Public Enemies continues in the tradition of not only white-washing, but also cleaning up stories about criminals and outlaws in order to make them easier to swallow. When you look at the current rash of critical television darlings and their leading characters — Dexter Morgan, Walter White, Nucky Thompson, Jax Teller, et al. — it’s clear there’s a motif Hollywood doesn’t appear to be letting go of anytime soon. White-anti heroes have always been afforded the luxury of being read as “complicated”. They’re multifaceted in ways that very few characters of color have been allowed to be.
Aside from a few and far between exceptions (and let’s remember that Django Unchained didn’t arrive without its share of controversy), characters of color (and women) who are morally corrupt and protagonists don’t receive the same recurring media attention and love. More often than not, characters of color are regulated to supporting roles and side plots and, as Depp’s films prove, that isn’t even guaranteed to be done right.
Not only are there more of these white protagonists, there are more of them on television — a medium that allows the viewer to spend years developing an attachment to someone like Tony Soprano. Years is certainly more than the two hours you spend with characters like Alonzo Harris or Tony Montana, both of whom die at the end of their stories, incidentally.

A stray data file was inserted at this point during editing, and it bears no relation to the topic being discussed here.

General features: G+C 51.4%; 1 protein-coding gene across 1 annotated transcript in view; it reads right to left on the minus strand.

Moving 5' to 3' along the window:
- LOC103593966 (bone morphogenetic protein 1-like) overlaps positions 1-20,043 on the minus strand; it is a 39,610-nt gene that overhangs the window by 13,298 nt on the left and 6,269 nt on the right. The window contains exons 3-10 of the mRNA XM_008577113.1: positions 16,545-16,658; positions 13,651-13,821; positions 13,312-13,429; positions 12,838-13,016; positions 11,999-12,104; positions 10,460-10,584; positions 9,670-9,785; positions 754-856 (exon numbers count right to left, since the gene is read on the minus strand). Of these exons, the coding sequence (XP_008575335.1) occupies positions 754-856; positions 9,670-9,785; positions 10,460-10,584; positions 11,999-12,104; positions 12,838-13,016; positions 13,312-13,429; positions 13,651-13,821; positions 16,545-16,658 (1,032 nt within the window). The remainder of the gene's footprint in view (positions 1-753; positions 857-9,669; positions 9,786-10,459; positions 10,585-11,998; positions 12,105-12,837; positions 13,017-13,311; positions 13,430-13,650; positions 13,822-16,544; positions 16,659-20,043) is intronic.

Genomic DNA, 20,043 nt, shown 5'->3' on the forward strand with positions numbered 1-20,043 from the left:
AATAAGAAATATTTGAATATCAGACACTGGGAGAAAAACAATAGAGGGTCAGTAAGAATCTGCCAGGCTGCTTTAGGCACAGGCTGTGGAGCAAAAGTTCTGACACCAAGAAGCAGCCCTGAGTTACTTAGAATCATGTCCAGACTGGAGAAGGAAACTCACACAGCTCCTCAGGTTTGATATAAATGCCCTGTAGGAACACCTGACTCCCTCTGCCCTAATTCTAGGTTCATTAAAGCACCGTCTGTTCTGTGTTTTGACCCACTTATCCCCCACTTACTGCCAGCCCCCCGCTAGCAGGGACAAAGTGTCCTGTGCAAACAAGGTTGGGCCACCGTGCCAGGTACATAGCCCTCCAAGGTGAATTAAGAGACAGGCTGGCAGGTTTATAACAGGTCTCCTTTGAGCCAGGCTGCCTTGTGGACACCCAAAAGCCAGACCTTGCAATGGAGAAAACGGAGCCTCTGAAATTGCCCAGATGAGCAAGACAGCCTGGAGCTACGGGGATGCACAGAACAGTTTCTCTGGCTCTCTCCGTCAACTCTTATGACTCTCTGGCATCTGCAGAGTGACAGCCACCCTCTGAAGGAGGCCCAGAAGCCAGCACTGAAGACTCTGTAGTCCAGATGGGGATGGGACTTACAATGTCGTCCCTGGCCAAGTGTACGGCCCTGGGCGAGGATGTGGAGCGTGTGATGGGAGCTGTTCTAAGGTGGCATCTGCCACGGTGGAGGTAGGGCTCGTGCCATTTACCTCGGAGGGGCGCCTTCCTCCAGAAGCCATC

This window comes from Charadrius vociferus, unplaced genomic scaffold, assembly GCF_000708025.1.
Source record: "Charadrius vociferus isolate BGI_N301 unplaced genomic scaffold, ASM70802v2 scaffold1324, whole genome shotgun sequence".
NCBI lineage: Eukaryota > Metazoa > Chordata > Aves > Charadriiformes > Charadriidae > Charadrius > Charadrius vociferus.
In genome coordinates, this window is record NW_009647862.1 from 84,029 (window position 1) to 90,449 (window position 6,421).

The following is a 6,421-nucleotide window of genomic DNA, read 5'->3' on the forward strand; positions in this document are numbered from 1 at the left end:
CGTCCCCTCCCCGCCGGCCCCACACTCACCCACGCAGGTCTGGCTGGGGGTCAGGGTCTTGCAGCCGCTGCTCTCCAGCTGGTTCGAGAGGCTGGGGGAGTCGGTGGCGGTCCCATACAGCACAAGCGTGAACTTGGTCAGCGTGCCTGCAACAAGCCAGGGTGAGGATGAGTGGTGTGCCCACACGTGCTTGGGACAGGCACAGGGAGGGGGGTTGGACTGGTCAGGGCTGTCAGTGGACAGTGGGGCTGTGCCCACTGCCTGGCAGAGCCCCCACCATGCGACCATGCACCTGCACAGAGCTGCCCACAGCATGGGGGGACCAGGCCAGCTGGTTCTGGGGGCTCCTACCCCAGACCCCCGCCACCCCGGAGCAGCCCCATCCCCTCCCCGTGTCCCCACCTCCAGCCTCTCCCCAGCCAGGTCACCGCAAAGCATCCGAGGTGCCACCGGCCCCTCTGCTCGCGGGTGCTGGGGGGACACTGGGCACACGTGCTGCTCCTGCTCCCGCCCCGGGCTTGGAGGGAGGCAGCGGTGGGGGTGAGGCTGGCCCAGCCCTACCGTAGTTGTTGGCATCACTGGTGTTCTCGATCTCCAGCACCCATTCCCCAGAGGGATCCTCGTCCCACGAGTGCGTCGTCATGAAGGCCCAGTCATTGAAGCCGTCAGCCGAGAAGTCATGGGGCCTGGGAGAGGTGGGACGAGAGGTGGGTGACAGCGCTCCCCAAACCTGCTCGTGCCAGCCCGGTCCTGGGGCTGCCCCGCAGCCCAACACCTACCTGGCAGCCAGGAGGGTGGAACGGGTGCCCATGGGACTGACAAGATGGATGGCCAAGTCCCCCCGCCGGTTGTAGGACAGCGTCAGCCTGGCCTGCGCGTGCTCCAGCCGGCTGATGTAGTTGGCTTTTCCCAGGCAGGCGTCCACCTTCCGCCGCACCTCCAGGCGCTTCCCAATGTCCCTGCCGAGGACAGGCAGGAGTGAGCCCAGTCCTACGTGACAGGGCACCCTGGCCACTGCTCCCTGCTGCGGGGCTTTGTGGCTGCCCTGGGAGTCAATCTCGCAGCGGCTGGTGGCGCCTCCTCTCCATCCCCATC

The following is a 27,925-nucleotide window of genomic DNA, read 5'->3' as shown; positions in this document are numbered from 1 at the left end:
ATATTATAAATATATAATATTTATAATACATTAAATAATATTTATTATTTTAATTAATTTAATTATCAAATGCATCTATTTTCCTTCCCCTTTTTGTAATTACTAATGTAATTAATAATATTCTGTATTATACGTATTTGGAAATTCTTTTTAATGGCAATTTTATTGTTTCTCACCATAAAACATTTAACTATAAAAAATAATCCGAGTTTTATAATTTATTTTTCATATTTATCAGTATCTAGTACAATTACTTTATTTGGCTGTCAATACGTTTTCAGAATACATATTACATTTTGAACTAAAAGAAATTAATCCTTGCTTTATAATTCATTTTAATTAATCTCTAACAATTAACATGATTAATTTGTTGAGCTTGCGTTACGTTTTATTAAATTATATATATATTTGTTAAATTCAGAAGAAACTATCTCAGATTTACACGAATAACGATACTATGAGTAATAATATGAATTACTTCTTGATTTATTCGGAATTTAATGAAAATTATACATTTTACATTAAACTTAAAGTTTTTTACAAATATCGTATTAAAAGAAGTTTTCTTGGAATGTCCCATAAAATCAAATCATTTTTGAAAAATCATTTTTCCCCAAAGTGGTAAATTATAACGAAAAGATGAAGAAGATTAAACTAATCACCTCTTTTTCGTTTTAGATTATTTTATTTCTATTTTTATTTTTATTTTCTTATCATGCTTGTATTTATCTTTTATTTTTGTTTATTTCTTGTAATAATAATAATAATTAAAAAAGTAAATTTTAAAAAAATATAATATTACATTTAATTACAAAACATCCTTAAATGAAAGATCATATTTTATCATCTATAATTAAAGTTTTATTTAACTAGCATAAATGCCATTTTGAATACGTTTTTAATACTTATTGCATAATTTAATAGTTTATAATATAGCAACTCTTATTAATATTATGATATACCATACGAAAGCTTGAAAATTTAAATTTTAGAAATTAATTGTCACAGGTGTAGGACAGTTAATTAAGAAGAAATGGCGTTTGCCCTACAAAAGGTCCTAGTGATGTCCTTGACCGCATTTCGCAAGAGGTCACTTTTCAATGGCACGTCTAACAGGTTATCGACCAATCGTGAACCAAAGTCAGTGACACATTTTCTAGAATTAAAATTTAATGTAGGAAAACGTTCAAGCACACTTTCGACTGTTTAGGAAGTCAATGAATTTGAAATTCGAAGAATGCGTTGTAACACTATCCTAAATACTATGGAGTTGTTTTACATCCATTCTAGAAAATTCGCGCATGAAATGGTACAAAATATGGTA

Maybe the biggest beneficiary of this treatment is Jesse James, who, despite his death in 1882, Jesse James has appeared over 25 times on film. That averages out to about once every 3–5 years since his first appearance on film in 1921, where he was played by his middle aged son in a series of silent films. Thanks to film and television we’ve managed to forget that James wasn’t an American Robin Hood who stood up against industrialist corporations and the rich. The Assassination of Jesse James by the Coward Robert Ford, literally tells you that he was killed by a coward, setting up the viewer to feel sympathy for Brad Pitt’s portrayal of James from the get-go. But that film, American Outlaws (2001, played by Colin Farrell), Frank and Jesse (1995, played by Rob Lowe), and a host of other movies where he’s played by attractive and charming leading men fail to hammer home the fact that James was a slave-owning former Confederate guerilla soldier who blamed his turn to bank robbing on the fact that there were too many northern carpetbaggers in Missouri revoking former Confederate’s rights.
Despite this background Jesse James, certainly a contemporary of the Lone Ranger, is still a staple of the mythos of the outlaw American West in ways that Isom Dart, Red Lopez, Cherokee Bill, the Apache Kid, and Bass Reeves are not. We simply don’t do that for non-whites in American pop culture.